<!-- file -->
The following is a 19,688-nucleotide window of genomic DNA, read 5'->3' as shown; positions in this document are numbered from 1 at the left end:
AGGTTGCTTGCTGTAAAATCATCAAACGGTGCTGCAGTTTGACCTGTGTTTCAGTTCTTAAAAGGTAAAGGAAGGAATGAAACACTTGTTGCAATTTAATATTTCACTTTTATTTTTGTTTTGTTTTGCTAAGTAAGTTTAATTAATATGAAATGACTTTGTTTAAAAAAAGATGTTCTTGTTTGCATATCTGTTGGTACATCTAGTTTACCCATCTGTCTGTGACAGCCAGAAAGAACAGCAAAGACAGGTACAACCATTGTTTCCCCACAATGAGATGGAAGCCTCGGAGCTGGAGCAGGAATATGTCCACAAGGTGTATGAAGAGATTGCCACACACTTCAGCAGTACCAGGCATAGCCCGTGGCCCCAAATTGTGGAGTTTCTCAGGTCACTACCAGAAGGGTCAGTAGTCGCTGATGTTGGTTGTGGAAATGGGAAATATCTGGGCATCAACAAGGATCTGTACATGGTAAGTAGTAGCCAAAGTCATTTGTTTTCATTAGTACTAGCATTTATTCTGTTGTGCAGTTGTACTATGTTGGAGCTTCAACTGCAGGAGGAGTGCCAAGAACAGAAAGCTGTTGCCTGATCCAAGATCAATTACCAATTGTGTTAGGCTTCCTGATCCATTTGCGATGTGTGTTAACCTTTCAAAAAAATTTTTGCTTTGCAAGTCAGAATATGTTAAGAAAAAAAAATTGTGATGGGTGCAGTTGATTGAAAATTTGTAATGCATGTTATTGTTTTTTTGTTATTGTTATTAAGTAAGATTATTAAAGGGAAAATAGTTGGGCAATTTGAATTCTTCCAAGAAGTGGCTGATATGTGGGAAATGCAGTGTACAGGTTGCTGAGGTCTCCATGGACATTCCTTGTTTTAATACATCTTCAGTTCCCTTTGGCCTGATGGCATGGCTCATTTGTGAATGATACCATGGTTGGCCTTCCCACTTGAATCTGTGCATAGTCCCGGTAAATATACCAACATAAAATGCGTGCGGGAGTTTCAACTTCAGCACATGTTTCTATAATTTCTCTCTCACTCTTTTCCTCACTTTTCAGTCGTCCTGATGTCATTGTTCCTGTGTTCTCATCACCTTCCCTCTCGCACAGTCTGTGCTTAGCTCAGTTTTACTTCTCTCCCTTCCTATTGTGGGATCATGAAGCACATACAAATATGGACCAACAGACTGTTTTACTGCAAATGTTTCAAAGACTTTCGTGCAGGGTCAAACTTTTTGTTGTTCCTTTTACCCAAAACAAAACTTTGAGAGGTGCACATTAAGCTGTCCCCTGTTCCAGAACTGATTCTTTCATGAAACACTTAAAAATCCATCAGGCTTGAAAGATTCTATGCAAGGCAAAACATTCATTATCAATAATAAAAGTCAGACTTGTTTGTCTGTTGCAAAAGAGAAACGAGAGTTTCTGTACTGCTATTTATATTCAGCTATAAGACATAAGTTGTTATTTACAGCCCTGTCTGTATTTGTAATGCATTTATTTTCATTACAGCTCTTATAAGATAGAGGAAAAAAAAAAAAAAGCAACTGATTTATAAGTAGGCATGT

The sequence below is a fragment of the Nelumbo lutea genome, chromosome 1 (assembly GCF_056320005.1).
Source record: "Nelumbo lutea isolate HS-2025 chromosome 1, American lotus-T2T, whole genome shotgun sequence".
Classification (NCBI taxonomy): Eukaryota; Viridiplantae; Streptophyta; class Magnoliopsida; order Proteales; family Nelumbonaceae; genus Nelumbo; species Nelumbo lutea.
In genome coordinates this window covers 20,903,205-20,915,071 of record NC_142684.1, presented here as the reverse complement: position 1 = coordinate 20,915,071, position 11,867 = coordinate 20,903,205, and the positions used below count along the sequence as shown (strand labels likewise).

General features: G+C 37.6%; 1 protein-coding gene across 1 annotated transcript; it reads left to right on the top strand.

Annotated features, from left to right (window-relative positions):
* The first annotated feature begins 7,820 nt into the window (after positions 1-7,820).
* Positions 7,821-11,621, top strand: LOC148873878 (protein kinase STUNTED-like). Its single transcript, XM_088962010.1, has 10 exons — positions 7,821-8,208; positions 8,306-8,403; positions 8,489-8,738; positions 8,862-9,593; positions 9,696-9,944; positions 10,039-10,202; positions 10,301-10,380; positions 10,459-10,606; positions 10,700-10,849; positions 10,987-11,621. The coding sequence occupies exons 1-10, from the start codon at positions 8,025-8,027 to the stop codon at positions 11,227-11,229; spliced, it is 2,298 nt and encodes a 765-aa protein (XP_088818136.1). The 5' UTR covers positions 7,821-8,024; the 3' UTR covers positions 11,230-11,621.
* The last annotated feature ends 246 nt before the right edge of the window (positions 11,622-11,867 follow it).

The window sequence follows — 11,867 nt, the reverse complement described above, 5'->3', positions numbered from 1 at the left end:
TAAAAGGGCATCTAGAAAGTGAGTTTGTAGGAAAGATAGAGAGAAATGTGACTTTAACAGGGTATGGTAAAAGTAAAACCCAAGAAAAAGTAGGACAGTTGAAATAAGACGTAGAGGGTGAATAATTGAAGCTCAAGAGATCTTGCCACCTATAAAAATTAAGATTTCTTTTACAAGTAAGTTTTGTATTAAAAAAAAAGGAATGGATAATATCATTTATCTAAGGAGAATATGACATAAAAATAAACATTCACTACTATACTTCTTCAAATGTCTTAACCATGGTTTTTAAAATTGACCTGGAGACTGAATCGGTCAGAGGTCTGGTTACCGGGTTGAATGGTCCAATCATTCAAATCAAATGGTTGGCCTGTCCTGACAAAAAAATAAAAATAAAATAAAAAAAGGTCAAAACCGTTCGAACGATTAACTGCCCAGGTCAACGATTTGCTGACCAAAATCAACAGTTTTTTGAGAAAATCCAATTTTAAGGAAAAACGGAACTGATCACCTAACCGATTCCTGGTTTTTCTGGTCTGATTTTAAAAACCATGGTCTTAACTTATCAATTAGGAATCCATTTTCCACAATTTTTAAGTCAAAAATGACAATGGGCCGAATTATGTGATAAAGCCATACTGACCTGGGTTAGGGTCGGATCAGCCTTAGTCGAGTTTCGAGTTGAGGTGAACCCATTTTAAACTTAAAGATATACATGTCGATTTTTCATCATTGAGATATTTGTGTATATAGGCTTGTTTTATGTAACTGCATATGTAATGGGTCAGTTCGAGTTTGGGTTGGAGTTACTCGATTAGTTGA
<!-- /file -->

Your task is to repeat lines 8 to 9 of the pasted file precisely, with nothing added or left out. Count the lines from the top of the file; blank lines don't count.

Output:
Annotated features, from left to right (window-relative positions):
* The first annotated feature begins 7,820 nt into the window (after positions 1-7,820).